Use the Fear of Missing Out
Reverse psychology is often used during a sales call in the form of FOMO. If you recall, awhile back, the psychology behind FOMO – Fear of Missing Out – was widely discussed.
Today, many salespeople are using the fear of missing out, to help them close a sale. If a prospect is on the fence, for example, you can let them know that your services are in demand. Let them know that you have several interested companies. Tell them that you may not be available for much longer.
If your prospect feels that they could potentially miss out on an opportunity to secure your services in the future, it will compel them to commit today.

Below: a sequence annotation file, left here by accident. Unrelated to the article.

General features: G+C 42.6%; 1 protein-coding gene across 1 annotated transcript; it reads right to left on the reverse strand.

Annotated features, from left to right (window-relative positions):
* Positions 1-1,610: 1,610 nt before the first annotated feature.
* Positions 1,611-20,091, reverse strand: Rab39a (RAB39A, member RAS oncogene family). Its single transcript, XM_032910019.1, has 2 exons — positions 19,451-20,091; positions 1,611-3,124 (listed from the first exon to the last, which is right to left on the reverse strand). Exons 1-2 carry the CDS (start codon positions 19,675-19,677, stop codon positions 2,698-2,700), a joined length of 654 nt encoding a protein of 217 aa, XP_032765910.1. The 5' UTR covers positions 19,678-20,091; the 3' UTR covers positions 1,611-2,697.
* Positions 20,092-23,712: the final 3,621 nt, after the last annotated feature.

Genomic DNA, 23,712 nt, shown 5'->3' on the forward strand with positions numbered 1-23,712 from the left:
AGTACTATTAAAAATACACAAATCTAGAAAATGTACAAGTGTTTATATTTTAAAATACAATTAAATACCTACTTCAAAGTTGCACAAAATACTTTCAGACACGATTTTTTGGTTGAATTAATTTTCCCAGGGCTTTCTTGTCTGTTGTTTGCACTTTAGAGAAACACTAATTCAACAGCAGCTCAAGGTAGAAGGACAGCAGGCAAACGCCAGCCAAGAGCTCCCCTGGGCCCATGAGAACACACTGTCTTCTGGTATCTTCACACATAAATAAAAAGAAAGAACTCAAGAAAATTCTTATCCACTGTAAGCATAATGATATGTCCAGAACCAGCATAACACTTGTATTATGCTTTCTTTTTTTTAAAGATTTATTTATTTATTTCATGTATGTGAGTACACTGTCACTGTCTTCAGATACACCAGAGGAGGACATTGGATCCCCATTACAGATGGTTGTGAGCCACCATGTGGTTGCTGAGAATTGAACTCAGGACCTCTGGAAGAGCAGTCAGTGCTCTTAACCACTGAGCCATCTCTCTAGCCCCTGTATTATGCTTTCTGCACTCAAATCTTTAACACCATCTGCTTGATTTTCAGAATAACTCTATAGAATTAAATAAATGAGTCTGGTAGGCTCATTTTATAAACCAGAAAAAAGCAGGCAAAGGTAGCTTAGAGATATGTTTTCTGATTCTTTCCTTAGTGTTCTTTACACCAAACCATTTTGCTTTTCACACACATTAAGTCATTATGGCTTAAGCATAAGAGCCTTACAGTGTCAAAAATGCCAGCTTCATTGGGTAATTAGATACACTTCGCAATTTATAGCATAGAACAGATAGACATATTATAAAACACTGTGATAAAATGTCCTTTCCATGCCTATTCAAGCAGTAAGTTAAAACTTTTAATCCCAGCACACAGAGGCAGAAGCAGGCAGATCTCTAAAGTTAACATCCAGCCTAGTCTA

How Body Language and Tone of Voice Play a Role in Reverse Psychology
How does body language play into reverse psychology? By leaning back and appearing calm and uneager, your prospect will lean in. Let them come to you. Similarly, ensure that your tone of voice sounds calm – not desperate.
Since people don’t like being sold to, persuaded, or told what to do, you can’t seem desperate or overly excited
Reverse Psychology in High-Ticket Closing
High-Ticket Closing is closing a high-priced offer. Yet another way reverse psychology works in sales is by presenting your clients with affordable packages, and glossing over the more expensive, premier packages that you offer.
You can use reverse psychology in High-Ticket Closing by acting like the prospect probably can’t afford your deluxe package, even though you know they can. You’ll make them consider buying the most expensive package you have when you doubt their purchasing power. You’re not pushing them into buying your most expensive package. You’re giving them the room to come to that decision themselves.